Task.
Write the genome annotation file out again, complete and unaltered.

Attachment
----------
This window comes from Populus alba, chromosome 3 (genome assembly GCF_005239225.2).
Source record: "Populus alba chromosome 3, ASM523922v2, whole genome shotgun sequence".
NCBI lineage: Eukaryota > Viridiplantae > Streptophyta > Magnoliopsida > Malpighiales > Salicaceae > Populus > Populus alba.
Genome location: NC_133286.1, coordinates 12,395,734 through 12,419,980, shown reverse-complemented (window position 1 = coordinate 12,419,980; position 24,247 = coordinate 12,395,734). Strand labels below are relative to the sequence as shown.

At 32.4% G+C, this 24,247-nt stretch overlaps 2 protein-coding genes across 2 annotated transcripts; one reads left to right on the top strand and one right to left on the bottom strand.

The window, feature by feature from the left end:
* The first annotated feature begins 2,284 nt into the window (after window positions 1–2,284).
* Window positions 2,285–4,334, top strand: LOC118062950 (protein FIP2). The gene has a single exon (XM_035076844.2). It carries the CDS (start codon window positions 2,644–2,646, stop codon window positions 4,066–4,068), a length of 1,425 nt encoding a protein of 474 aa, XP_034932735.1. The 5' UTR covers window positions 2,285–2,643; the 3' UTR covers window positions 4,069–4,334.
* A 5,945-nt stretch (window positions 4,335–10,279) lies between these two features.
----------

This window comes from Populus alba, chromosome 3 (genome assembly GCF_005239225.2).
Source record: "Populus alba chromosome 3, ASM523922v2, whole genome shotgun sequence".
NCBI lineage: Eukaryota > Viridiplantae > Streptophyta > Magnoliopsida > Malpighiales > Salicaceae > Populus > Populus alba.
Genome location: NC_133286.1, coordinates 12,395,734 through 12,419,980, shown reverse-complemented (window position 1 = coordinate 12,419,980; position 24,247 = coordinate 12,395,734). Strand labels below are relative to the sequence as shown.

At 32.4% G+C, this 24,247-nt stretch overlaps 2 protein-coding genes across 2 annotated transcripts; one reads left to right on the top strand and one right to left on the bottom strand.

The window, feature by feature from the left end:
* The first annotated feature begins 2,284 nt into the window (after window positions 1–2,284).
* Window positions 2,285–4,334, top strand: LOC118062950 (protein FIP2). The gene has a single exon (XM_035076844.2). It carries the CDS (start codon window positions 2,644–2,646, stop codon window positions 4,066–4,068), a length of 1,425 nt encoding a protein of 474 aa, XP_034932735.1. The 5' UTR covers window positions 2,285–2,643; the 3' UTR covers window positions 4,069–4,334.
* A 5,945-nt stretch (window positions 4,335–10,279) lies between these two features.